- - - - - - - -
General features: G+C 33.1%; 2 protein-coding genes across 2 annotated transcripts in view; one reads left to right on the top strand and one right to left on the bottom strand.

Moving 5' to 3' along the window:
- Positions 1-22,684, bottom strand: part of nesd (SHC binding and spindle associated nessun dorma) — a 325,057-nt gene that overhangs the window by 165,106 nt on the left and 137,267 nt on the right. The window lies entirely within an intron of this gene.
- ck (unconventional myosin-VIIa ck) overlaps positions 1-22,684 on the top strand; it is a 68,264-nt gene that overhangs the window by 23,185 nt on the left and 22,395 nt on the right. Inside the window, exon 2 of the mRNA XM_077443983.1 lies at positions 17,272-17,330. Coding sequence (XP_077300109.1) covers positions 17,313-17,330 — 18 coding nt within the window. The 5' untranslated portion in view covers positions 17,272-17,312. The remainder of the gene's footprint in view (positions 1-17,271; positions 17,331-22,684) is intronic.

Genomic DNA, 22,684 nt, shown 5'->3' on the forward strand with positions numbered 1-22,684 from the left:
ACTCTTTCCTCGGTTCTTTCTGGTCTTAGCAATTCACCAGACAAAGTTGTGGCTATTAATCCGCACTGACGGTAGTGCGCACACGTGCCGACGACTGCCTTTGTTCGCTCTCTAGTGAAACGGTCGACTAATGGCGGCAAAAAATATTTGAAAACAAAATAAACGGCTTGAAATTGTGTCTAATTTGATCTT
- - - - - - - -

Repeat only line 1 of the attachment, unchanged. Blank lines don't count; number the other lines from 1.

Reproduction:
General features: G+C 33.1%; 2 protein-coding genes across 2 annotated transcripts in view; one reads left to right on the top strand and one right to left on the bottom strand.